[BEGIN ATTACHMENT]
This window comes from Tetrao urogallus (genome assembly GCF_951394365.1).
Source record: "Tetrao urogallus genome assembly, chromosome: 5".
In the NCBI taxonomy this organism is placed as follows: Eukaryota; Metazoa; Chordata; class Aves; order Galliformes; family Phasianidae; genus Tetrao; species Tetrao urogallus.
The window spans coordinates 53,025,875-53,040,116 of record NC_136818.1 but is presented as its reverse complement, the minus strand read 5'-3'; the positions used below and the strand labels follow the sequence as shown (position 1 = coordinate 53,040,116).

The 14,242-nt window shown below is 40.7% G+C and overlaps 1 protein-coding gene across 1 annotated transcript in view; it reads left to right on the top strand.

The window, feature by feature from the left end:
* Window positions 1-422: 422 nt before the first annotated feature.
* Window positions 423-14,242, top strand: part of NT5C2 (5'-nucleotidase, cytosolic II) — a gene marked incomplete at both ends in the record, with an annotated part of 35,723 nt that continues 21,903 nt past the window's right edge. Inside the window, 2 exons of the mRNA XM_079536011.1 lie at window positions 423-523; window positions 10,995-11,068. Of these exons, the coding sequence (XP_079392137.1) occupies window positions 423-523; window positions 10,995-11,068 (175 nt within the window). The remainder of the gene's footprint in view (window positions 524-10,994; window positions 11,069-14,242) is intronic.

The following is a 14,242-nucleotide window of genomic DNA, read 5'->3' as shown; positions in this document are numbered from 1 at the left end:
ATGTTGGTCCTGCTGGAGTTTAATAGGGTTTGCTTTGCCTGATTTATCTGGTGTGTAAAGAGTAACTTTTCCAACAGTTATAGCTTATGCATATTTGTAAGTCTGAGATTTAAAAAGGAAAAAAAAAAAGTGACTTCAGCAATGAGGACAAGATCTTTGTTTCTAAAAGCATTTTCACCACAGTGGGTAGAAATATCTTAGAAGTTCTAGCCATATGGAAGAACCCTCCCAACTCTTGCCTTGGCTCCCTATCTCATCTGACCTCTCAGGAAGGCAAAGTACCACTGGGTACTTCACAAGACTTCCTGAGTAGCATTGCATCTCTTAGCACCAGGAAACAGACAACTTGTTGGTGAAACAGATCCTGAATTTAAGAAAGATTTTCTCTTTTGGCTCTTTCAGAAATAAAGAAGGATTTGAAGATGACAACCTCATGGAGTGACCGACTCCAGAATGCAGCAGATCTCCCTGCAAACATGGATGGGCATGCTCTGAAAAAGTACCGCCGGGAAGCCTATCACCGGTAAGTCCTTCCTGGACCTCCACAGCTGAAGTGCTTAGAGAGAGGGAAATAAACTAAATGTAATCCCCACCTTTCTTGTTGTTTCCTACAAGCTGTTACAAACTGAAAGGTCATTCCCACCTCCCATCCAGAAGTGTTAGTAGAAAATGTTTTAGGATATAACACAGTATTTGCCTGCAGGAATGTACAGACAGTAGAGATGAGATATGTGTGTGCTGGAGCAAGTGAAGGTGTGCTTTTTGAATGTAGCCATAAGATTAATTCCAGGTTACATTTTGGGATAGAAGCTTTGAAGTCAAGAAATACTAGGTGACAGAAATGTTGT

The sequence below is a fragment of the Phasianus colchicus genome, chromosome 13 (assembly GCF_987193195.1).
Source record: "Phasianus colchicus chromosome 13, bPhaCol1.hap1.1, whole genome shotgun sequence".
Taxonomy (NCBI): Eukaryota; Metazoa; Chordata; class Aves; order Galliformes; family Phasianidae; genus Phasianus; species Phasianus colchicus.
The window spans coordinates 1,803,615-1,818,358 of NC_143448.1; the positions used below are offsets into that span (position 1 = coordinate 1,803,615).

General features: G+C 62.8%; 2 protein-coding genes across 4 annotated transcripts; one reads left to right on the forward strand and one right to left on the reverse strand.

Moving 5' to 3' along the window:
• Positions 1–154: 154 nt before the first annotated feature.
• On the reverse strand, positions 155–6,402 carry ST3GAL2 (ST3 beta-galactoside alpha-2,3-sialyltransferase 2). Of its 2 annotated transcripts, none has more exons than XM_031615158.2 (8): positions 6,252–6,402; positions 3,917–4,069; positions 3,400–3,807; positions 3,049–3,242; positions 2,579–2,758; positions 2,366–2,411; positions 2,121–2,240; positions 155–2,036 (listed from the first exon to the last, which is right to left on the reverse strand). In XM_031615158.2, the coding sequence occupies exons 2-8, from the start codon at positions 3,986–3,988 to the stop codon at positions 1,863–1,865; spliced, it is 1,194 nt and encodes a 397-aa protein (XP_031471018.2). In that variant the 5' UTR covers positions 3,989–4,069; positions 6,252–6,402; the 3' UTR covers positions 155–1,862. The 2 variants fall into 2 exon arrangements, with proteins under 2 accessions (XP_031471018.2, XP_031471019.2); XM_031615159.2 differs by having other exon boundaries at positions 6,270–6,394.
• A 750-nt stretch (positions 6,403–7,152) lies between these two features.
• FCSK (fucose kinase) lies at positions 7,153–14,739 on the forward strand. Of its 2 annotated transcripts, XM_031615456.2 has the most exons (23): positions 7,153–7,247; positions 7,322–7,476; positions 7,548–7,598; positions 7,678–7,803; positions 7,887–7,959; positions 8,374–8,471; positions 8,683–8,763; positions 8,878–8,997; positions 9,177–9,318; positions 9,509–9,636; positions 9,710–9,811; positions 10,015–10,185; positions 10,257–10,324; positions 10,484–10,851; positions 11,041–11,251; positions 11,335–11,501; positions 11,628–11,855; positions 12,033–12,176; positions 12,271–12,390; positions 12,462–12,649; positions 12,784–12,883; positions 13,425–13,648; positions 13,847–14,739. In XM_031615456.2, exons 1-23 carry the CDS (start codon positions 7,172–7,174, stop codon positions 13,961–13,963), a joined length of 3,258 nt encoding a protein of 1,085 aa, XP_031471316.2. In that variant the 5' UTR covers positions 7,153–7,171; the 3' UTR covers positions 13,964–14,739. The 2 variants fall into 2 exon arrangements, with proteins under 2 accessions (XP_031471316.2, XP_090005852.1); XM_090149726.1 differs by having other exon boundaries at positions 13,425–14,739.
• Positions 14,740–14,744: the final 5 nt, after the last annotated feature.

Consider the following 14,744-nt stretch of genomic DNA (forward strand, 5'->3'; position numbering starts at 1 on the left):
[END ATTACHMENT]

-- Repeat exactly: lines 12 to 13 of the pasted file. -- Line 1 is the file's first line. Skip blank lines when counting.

Source record: "Phasianus colchicus chromosome 13, bPhaCol1.hap1.1, whole genome shotgun sequence".
Taxonomy (NCBI): Eukaryota; Metazoa; Chordata; class Aves; order Galliformes; family Phasianidae; genus Phasianus; species Phasianus colchicus.